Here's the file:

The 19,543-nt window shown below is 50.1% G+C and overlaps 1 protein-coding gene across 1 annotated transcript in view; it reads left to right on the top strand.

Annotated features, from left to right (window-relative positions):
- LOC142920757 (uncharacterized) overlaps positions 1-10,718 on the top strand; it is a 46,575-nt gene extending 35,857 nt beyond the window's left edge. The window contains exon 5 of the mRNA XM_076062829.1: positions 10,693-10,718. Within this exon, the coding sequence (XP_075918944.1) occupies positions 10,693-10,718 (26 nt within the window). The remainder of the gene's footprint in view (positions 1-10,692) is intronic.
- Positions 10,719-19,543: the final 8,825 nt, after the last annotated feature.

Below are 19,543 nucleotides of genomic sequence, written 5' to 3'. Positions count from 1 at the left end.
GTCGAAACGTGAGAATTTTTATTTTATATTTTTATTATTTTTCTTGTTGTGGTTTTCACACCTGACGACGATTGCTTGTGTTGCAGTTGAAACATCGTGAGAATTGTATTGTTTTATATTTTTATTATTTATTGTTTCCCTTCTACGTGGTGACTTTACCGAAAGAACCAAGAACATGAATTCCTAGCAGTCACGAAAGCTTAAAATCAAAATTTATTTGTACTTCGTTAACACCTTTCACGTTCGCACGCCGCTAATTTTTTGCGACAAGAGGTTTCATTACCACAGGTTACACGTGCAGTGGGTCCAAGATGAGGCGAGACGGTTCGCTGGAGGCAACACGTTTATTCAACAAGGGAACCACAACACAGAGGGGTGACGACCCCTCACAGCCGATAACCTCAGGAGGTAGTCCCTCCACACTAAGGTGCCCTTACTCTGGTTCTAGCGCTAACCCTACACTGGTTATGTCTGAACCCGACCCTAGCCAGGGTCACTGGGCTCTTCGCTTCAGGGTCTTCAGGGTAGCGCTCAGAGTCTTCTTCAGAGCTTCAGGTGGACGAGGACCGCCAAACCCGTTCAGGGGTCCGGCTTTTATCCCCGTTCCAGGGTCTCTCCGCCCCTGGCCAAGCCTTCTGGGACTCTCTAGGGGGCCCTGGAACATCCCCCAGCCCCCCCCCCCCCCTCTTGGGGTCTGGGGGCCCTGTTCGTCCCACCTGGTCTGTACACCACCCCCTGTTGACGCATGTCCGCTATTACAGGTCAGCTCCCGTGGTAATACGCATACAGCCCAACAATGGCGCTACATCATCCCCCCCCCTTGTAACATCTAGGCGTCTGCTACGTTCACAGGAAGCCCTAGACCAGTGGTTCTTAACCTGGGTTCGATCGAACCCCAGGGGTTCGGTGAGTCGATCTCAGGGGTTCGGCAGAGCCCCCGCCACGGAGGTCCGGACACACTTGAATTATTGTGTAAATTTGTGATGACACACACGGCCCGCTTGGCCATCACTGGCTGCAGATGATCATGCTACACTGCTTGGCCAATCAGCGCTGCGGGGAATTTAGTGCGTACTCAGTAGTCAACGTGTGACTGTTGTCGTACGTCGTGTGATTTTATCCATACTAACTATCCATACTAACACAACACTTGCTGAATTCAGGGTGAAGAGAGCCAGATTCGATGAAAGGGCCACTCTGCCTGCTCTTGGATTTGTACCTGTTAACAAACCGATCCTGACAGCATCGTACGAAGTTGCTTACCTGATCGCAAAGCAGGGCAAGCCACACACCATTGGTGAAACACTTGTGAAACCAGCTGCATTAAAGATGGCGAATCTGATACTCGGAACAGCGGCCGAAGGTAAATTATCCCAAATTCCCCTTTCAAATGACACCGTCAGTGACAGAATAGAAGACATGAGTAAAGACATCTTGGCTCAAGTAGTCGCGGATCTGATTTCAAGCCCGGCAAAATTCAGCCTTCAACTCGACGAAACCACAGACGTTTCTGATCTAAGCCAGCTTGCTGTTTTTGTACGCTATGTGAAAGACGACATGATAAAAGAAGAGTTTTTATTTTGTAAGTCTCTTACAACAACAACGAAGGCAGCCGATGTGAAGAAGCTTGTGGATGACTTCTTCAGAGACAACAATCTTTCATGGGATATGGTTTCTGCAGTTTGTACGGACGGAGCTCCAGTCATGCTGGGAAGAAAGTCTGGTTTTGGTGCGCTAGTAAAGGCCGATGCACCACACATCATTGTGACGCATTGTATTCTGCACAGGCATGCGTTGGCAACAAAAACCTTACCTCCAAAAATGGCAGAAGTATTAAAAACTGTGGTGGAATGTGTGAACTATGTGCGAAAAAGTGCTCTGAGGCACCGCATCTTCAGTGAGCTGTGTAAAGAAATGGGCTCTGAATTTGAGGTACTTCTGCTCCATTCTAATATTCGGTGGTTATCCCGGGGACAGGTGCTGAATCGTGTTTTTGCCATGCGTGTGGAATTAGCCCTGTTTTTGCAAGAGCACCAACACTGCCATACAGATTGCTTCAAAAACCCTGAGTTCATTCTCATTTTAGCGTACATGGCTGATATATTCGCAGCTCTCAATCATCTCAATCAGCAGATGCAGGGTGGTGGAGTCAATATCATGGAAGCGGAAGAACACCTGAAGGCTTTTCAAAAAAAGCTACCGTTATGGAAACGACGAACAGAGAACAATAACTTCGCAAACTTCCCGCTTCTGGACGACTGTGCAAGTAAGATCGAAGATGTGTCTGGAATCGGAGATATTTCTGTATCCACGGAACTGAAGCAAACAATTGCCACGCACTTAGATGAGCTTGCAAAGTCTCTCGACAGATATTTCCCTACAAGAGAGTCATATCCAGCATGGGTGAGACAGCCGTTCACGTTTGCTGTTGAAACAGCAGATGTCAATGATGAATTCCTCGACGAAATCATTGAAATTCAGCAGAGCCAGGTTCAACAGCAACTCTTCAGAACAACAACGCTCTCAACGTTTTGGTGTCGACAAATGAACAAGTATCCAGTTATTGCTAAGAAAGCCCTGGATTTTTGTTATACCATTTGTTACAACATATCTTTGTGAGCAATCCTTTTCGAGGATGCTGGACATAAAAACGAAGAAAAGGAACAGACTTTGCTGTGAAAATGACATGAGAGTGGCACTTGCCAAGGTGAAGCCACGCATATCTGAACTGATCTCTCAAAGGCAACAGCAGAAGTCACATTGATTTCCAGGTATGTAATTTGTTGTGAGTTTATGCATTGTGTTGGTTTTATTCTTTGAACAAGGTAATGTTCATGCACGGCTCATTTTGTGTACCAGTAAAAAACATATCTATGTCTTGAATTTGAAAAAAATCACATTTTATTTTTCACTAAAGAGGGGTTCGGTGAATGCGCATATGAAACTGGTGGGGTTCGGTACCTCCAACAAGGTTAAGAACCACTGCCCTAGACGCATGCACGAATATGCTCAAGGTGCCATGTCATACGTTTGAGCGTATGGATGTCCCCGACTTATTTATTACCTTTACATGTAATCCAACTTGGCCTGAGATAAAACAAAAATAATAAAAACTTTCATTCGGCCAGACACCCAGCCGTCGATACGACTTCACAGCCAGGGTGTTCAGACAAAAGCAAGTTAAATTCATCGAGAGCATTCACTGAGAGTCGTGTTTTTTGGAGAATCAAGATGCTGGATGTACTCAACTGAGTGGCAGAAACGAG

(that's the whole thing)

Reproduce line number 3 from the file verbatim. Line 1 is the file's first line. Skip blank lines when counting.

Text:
- LOC142920757 (uncharacterized) overlaps positions 1-10,718 on the top strand; it is a 46,575-nt gene extending 35,857 nt beyond the window's left edge. The window contains exon 5 of the mRNA XM_076062829.1: positions 10,693-10,718. Within this exon, the coding sequence (XP_075918944.1) occupies positions 10,693-10,718 (26 nt within the window). The remainder of the gene's footprint in view (positions 1-10,692) is intronic.